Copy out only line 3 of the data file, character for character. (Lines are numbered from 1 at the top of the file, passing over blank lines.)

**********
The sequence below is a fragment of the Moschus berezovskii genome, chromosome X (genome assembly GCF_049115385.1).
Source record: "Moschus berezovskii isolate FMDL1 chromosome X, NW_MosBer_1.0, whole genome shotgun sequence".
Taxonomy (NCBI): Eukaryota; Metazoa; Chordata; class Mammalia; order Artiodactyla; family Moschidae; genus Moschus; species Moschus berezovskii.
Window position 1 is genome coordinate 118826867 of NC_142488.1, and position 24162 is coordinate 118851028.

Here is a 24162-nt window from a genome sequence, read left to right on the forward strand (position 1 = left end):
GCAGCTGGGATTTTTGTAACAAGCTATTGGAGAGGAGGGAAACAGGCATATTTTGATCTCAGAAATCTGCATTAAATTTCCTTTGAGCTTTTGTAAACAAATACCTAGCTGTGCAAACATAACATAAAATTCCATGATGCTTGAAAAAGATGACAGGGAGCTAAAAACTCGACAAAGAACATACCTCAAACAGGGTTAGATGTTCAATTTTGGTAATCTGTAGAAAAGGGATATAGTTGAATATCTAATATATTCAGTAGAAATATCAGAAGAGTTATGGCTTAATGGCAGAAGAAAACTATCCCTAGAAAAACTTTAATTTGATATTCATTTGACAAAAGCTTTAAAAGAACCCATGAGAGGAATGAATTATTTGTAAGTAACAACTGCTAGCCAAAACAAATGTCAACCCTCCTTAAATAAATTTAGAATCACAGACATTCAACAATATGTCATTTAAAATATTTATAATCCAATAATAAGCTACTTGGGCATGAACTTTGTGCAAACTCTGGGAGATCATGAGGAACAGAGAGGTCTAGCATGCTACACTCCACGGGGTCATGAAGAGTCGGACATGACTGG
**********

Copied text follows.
Taxonomy (NCBI): Eukaryota; Metazoa; Chordata; class Mammalia; order Artiodactyla; family Moschidae; genus Moschus; species Moschus berezovskii.